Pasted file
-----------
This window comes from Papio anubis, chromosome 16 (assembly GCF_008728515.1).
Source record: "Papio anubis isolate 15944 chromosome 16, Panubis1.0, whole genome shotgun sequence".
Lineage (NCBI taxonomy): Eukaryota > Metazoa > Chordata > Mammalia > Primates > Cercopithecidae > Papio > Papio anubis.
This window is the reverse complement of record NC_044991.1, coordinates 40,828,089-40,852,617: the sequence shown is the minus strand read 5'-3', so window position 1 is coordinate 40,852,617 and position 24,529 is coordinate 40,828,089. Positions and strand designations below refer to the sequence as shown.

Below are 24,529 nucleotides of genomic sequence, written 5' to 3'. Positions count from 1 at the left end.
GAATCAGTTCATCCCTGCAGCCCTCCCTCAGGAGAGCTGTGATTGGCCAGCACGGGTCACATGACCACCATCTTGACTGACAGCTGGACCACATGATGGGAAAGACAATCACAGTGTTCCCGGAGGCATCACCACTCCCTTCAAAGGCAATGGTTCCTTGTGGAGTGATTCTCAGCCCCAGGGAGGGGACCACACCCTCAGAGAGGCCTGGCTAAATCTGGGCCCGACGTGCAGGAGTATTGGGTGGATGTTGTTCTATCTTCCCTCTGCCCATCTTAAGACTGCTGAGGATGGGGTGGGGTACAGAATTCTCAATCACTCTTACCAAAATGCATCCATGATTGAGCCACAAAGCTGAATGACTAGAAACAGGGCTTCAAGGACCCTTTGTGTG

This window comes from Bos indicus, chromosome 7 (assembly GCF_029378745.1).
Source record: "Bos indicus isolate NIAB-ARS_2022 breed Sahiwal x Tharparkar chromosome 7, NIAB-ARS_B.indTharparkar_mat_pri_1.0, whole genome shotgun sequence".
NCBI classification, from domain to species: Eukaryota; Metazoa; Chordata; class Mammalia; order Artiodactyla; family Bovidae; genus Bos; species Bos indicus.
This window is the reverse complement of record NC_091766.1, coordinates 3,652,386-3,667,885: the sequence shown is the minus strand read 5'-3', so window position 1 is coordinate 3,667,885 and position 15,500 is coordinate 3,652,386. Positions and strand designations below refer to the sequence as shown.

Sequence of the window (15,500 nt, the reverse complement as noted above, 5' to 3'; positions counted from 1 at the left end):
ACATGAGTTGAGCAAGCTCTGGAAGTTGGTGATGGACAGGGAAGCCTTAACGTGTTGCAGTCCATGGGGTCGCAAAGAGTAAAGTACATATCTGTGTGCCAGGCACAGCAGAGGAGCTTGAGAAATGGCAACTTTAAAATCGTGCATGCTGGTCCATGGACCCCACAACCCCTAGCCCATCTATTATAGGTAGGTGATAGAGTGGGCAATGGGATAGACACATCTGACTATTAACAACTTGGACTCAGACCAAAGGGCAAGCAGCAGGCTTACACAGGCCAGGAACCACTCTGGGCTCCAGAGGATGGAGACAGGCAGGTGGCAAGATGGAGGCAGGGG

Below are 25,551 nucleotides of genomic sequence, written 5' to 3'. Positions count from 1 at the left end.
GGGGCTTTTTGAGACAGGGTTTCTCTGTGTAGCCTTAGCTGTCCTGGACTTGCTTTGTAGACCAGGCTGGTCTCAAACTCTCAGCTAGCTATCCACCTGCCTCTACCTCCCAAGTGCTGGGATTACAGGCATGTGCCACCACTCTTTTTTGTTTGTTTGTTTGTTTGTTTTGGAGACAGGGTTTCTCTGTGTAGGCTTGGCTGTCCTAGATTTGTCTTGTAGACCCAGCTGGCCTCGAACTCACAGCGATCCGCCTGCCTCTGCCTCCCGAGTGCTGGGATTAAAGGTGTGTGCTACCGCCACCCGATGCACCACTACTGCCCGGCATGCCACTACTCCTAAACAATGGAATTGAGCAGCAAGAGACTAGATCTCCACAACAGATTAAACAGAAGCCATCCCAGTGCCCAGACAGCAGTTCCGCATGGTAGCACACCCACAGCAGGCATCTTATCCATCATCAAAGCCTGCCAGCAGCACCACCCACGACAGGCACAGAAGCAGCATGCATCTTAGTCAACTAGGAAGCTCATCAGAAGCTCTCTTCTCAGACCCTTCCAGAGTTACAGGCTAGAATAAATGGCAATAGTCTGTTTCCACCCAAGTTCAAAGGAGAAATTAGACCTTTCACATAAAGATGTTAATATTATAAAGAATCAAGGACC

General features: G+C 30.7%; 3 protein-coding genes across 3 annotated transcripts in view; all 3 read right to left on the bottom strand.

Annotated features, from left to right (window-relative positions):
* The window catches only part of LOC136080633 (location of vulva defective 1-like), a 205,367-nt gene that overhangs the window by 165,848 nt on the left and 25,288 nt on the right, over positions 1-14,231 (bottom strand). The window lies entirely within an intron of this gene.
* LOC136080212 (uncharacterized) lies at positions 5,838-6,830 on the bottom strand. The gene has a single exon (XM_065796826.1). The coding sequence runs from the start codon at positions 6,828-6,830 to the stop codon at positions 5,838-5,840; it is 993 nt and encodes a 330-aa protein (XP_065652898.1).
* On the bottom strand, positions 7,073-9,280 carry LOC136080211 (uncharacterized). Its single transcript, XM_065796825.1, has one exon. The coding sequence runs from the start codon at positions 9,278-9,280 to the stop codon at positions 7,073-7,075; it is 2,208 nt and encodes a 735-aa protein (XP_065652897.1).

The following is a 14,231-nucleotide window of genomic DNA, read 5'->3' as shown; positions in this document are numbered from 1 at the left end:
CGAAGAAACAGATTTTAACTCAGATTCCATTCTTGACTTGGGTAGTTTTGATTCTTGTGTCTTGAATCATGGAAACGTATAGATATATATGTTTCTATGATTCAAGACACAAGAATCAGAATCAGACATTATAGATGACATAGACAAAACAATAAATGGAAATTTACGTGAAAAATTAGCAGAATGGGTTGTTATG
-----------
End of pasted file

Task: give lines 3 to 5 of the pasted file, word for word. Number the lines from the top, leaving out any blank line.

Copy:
Lineage (NCBI taxonomy): Eukaryota > Metazoa > Chordata > Mammalia > Primates > Cercopithecidae > Papio > Papio anubis.
This window is the reverse complement of record NC_044991.1, coordinates 40,828,089-40,852,617: the sequence shown is the minus strand read 5'-3', so window position 1 is coordinate 40,852,617 and position 24,529 is coordinate 40,828,089. Positions and strand designations below refer to the sequence as shown.

Below are 24,529 nucleotides of genomic sequence, written 5' to 3'. Positions count from 1 at the left end.